Originally Posted by chef2sail
Well, since there remains a great deal of factual information that apparently will forever be unknown to us regarding the RULE 62 tragedy, and we are still awaiting the final determination of an "official investigation" which appears likely never to occur...
Wouldn't any attempt to answer your question involve, by your definition, little more than "speculation" on our part? (grin)JOnEisberg
In the case of Rule 62 we have a few similar notes to this incident
The Captain made a poor decision and brought his vessel into an area where a "rage" was occuring and it contributed to the sinking of the boat.
Are you willing to state that the Captain of the Rulke 62 and his actions led to their deaths. He in charge made a decision which ultimately cost the life of people, therefore he was ultimately responsible, correct?
In the case of the Farlones...the CG found they "cut to close" Are you willing to state the Captain caused the death of the others on the boat?
Not meant to be argumentative...just want to see the thinking with these incidents also.
Of course both skippers shoulder the ultimate responsibility, of that there is no question... However, I believe there are significant differences in their respective "degrees" of responsibility, the 2 incidents seem to me not to be so easily compared...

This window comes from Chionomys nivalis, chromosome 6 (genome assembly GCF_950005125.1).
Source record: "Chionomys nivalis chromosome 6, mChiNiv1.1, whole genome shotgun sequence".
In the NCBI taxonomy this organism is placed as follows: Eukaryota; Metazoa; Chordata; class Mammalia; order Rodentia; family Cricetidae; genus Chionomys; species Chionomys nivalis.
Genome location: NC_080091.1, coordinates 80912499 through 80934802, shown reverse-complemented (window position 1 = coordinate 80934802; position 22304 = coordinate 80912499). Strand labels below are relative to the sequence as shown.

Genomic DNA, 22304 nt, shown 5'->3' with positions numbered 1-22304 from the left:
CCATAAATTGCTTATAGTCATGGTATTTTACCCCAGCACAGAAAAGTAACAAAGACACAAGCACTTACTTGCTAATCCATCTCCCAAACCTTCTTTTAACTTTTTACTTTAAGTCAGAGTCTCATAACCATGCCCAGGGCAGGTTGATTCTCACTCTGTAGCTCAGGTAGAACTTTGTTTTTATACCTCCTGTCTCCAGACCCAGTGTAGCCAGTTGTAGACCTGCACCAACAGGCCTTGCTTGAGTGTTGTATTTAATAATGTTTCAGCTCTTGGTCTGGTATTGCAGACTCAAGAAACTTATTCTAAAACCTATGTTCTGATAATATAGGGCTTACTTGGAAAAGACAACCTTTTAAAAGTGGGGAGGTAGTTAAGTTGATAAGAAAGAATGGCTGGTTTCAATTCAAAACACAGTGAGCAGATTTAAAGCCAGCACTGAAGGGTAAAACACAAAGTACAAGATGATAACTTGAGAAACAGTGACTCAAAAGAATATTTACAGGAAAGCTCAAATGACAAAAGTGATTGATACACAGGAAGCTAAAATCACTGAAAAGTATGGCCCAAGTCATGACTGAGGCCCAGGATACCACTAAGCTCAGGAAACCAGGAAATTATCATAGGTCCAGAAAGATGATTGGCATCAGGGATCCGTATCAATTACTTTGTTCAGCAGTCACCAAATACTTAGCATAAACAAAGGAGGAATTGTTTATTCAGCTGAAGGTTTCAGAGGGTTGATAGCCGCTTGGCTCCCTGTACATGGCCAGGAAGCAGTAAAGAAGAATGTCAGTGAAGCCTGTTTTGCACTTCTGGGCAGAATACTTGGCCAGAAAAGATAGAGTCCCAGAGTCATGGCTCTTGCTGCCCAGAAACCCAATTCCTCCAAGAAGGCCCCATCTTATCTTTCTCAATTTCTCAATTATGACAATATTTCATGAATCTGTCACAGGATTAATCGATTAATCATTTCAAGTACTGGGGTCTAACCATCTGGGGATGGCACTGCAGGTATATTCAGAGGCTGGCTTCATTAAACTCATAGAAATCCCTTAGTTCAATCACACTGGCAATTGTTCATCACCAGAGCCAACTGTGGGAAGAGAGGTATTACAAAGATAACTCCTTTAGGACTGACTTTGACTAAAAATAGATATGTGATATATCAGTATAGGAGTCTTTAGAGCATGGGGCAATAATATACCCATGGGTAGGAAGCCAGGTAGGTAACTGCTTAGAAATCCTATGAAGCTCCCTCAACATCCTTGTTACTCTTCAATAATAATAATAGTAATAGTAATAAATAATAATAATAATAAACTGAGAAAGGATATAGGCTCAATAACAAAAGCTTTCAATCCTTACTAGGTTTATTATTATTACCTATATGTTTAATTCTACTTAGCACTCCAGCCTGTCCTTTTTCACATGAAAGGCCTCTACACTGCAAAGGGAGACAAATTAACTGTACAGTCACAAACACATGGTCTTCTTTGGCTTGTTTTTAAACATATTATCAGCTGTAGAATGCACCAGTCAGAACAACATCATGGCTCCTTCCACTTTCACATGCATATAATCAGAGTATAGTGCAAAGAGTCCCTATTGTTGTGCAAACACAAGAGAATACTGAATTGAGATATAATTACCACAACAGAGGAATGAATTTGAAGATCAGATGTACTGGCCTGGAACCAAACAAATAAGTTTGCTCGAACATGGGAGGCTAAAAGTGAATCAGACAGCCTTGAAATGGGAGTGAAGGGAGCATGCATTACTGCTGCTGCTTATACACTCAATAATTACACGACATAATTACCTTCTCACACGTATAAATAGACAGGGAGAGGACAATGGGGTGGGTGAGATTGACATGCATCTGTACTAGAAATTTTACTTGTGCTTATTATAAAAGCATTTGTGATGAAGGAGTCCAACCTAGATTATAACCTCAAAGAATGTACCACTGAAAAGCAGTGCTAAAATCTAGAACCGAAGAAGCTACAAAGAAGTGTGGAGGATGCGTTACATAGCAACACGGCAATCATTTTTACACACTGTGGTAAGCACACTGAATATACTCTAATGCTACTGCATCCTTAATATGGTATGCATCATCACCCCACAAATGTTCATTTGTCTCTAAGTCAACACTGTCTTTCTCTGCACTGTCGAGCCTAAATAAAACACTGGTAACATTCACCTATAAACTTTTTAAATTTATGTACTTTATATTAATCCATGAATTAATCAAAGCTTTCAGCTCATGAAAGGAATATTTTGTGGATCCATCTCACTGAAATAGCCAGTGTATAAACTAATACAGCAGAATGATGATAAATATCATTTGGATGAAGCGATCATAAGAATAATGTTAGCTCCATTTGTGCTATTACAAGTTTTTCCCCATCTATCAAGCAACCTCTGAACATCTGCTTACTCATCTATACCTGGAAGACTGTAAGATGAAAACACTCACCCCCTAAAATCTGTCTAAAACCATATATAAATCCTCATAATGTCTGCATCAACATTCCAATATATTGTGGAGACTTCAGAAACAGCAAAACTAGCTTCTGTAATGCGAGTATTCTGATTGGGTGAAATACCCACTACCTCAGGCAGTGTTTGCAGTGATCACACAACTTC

The Farallones incident by definition entailed a bit more risk, by virtue of the fact that they were racing. Everyone aboard that boat likely understood the challenging and risky nature of racing around that rock - that's a large part of the appeal, thrill, and satisfaction of doing so, of course. What was going on aboard that boat involved much more of a 'team effort' than would have been the case aboard RULE 62. The helmsman would have been taking some guidance from the navigator as to the course sailed, and some of the crew would have been riding the rail, looking to seaward. At no point in Bryan Chong's detailed account of the wreck, was any mention made of any concern from any of the crew that they might be cutting the islands dangerously close. Other boats had sailed a similar track, and IMHO had they been in that particular spot either a minute earlier, or a minute later, their rounding of the Farallones may have been uneventful... Elements of risk, mistaken judgement, and sheer bad luck all conspired in that particular tragedy, and in my view the mistake made by the person in command were nowhere nearly as egregious, or clearly defined, as the decisions made aboard RULE 62, or in the case of the BOUNTY...
FWIW, the primary lessons to be learned from the RULE 62 tragedy are the dangers of making a bluewater passage with an untested crew, the over-reliance and overconfidence in electronic navigation, and the failure to master or even attempt the practice of heaving-to...
And, perhaps most importantly, the failure to have large scale PAPER charts aboard... I'd be willing to bet almost anything that skipper did not have the ability to spread out a large chart of the Abacos/NE Providence Channel on a table before him, otherwise a number of perfectly safe options would have become apparent to him at a glance... However, that is pure 'speculation' on my part, of course... (grin)
Amazing to me, that one of the required items of the Caribbean 1500's Safety Inspection is not a compliment of paper charts for the Bahamas and Greater Amtilles, as potential bailout points from the rally... Perhaps that's changed now, but last time I heard, such was not the case...